The Russian Railways (RZD) will start using first autonomous passenger trains (GoA3) in the regular timetable in September this year. Pavel Popov, responsible for this project at the state-owned company, will tell how he will achieve this ambitious goal during RailTech Europe.
In the Moscow region, state-owned company RZD is currently testing two different passenger trains, and a third for GoA4 is under design. The first two are suitable for Grade of Automation 3 (GoA3). These trains, therefore, run completely autonomously, but there is still a driver on board to intervene in an emergency. The third test train will be a GoA4 version. The train does everything itself, including operating the doors.
“We expect that certification of our passenger train GoA3 will be ready at the end of this year. From that moment on, we will use this train in the regular timetable,” says Popov. “The first year we want to have a driver on every train. That way, we can test the system under all circumstances with a minimal safety risk for our passengers. By testing for a year, we can see what the effects are of the different seasons. Especially the snow in winter will present challenges.”
All RZD self-driving trains are monitored from a central control center and can be controlled remotely if necessary. The remote driver also assesses whether a train that detects an obstacle and makes an emergency stop can continue or should really stop. Each carriage is equipped with cameras that allow the driver to see what is happening among the passengers. For the time being, the control center is housed in RZD’s interlocking building in Moscow and has only a few workplaces, but by 2023 there should be a brand new building where up to twenty drivers can simultaneously monitor the trains. Each driver will follow four to ten trains simultaneously.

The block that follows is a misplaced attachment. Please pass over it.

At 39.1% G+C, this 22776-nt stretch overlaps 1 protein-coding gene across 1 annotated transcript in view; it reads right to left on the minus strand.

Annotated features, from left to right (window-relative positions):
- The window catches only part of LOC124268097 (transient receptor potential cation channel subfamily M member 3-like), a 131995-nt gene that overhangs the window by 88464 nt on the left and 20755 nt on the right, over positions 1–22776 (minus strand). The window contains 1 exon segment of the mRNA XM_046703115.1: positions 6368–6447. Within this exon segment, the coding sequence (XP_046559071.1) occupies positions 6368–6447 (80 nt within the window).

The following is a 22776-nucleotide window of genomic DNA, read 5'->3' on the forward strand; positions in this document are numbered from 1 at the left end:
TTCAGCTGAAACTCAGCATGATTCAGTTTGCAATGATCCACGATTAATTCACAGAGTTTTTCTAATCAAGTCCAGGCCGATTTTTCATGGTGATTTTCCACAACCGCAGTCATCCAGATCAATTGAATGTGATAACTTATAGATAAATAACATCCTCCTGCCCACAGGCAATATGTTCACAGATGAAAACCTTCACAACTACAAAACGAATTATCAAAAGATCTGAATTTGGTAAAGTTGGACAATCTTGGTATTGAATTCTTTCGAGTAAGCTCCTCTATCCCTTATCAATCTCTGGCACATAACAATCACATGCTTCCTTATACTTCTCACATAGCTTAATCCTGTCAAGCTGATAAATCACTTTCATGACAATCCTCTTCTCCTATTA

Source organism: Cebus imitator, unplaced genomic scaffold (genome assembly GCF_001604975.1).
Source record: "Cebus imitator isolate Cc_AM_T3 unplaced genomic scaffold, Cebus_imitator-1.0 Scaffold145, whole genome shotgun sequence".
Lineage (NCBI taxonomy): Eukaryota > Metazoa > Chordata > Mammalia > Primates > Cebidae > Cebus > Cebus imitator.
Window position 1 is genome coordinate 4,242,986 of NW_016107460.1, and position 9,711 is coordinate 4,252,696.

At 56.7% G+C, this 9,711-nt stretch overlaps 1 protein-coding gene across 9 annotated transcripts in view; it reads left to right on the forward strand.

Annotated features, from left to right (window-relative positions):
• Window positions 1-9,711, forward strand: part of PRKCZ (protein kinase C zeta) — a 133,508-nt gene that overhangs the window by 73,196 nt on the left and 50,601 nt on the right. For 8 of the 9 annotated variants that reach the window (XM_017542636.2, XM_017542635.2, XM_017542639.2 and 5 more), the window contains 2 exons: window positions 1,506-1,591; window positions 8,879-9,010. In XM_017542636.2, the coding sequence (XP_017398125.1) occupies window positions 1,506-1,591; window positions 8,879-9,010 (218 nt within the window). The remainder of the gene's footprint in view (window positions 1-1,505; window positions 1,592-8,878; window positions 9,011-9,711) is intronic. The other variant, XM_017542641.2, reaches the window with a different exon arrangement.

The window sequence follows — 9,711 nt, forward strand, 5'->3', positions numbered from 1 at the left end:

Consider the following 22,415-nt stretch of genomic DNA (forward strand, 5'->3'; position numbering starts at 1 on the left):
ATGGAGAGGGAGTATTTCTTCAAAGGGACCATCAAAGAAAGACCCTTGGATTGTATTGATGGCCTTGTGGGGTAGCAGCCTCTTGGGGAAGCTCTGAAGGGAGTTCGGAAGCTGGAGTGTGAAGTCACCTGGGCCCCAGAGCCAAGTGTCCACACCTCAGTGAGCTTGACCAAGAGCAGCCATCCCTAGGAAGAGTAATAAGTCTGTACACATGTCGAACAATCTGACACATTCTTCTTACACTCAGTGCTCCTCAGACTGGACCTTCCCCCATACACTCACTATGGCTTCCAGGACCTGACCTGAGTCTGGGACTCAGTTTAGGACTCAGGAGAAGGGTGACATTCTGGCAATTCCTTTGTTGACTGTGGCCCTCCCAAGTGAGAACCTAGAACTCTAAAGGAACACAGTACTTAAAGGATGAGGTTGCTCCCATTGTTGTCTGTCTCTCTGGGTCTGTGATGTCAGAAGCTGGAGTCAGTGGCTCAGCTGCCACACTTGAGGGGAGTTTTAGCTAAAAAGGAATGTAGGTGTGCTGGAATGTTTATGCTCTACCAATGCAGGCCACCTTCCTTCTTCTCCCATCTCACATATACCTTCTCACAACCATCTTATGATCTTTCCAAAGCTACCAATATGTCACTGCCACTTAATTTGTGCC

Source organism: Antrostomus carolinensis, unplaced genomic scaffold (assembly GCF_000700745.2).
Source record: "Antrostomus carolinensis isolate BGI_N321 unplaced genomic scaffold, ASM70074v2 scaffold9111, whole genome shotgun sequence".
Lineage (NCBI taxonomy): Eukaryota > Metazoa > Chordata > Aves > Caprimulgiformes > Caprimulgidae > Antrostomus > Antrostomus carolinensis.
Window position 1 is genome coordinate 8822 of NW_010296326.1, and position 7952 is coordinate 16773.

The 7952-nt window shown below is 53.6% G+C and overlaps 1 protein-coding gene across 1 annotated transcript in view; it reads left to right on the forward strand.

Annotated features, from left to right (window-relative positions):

The train itself is equipped with eight cameras, an infrared camera for good visibility even in bad weather conditions, and two Lidars. The localization is based on satellite navigation, IMU, SLAM, odometers, HD maps and algorithms that combine all data in the high-precision result. are built using machine learning. “We use some approaches from the automotive industry, among other things. The right datasets are the cornerstone for machine learning. ”
The biggest challenge, according to Popov, is to have an answer to all weather and traffic conditions. “We have very good simulation systems, but you can only be sure whether something will work properly if the practice tests also go well. For this, we let develop dummies that function as moving pedestrians or cyclists, for example. In the automotive industry, they work with moving dummies to test autonomous driving systems. Developing a variant suitable for crossing the track turned out to be a lot more difficult than making a dummy that moves on a flat road. They should be ready within a few months, but we are dependent on another institute for this. ”
We are also still working hard on the procedures for boarding and disembarking passengers on the platform. Here, too, the combination of cameras and lidars plays a leading role. With these aids, the passengers and their behavior must be registered and processed by the platform’s systems and in the train. “When getting in and out, many problems can arise, and the safety risks are great. The process must be fast enough but safe. Finding a good balance here is difficult.”